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... but lightning is something that electrical engineers are trained to expect, and therefore to design structures and circuitry accordingly. Surely, such a piece of critical infrastructure should have substantial lightning arrestors and other protections against rare but inevitable lightning strikes.

It's possible such measures were neglected in the original design of the vault or perhaps they were never installed properly. It's also possible; through neglected maintenance; that ground conductors loosened up, or other components of the lightning protection system became ineffective.

When preventive maintenance budgets are slashed beyond reason, things like lightning protection probably have a very low priority. Lightning's chief weapon may be surprise, but it should never be totally unexpected.

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I'm going to assume they've declare the signal system suspended in the immediate area and are issuing "warrants" for track occupation.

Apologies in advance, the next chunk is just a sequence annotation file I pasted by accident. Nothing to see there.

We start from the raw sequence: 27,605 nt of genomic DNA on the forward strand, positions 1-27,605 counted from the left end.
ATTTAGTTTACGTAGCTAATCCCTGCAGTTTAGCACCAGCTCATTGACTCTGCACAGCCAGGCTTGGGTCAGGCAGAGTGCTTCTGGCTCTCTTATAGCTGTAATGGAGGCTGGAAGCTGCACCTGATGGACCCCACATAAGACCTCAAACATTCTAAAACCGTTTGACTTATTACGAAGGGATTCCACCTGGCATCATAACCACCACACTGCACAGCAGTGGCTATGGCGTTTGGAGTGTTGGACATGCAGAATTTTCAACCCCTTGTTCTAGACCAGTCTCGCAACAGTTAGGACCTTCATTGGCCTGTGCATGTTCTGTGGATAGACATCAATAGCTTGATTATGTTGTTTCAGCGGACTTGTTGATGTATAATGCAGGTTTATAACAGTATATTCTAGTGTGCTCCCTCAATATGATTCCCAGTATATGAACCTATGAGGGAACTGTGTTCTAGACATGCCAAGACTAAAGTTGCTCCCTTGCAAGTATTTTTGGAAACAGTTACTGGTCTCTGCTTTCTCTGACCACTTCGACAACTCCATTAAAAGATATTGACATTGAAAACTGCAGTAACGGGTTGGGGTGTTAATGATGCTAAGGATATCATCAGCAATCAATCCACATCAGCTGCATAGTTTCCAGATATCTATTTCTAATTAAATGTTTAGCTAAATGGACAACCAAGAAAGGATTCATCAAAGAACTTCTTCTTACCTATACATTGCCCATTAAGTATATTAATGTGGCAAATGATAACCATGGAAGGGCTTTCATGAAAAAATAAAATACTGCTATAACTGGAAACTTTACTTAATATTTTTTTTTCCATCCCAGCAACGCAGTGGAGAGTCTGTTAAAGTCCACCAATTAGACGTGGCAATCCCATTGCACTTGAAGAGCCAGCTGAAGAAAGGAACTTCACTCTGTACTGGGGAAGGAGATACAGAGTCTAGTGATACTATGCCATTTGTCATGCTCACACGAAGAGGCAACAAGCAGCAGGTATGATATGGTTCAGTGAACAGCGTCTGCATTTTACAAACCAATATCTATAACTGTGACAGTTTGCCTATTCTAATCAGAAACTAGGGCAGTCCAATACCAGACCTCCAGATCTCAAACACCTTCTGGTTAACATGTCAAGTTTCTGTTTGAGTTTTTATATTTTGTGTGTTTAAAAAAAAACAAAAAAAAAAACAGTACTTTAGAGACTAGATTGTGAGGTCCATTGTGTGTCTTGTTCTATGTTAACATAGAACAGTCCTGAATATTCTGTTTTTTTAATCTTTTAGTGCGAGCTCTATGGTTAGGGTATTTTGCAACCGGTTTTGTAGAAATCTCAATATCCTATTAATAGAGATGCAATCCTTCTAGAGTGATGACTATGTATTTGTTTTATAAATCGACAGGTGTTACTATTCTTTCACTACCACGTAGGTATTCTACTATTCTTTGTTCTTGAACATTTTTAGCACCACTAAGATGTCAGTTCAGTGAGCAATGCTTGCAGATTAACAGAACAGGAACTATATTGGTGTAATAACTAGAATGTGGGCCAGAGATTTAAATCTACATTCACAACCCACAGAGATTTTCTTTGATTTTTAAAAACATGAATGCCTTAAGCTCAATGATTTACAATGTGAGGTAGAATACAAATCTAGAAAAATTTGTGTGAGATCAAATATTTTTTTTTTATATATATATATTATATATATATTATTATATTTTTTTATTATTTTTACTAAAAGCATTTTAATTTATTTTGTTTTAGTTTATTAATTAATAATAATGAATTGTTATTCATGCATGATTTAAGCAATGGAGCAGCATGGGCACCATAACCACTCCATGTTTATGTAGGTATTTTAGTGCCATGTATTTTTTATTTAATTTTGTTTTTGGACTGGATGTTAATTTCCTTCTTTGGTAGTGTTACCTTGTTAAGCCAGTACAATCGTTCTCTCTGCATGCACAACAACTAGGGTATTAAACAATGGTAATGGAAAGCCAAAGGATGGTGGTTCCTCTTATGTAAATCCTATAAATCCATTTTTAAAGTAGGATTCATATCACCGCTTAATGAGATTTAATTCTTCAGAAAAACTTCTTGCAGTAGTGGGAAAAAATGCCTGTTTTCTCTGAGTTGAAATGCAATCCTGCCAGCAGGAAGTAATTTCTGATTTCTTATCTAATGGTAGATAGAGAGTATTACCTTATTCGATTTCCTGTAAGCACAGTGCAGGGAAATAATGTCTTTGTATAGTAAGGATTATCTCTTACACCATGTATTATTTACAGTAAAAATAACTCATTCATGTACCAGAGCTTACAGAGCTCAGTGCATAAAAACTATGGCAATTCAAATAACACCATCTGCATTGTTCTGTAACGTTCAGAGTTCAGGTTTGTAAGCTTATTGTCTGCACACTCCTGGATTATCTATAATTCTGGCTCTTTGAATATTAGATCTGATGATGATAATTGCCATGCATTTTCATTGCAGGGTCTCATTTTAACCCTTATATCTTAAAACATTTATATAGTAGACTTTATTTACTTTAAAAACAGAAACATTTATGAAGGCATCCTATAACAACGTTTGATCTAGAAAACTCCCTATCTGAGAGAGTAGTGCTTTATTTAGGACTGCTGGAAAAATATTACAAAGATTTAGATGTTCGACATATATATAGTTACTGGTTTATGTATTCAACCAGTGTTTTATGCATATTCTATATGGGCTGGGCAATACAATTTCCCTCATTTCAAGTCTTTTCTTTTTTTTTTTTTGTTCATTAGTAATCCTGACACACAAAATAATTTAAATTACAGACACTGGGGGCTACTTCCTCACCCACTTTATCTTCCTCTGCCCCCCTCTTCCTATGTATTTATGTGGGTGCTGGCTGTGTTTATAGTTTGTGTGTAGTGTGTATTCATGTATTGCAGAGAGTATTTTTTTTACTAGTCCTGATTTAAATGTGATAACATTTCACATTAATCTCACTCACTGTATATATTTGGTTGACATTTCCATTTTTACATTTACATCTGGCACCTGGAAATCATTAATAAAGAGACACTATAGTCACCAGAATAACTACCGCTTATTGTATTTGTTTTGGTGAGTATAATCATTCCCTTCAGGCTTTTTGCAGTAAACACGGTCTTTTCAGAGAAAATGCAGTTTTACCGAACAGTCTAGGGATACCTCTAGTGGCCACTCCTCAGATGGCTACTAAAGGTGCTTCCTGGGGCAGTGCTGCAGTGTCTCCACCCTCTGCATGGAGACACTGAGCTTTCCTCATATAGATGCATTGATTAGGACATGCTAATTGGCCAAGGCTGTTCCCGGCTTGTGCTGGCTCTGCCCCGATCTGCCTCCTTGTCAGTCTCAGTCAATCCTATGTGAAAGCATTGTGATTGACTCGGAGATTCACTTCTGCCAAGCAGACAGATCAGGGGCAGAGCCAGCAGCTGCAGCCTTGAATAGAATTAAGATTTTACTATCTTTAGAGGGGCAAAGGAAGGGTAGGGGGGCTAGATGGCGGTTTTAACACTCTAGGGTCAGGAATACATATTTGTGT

Anyone know for sure?

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Lightning? I live 1,500 feet from that electrical vault and was awake pretty early yesterday morning. I didn't hear any thunder.

You know what else looks like lightning? Arc flashes from poorly maintained 450 volt electrical equipment.

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I don't know if there was lightening but the early morning rain storm definitely had thunder. I don't live as close as you do, but not too far away.

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the flash of bright light woke me up (in Somerville), then a few seconds later I heard the thunder.

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I'm curious why the trains have to bypass Ruggles. Does this mean that all trains are using the southernmost track, which does not have a platform? If they're trying to squeeze all traffic through one track I'm surprised the delays aren't even worse.
Or are they just choosing not to have the trains stop at Ruggles?

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I assume that means the trains are diverting to the Fairmount line.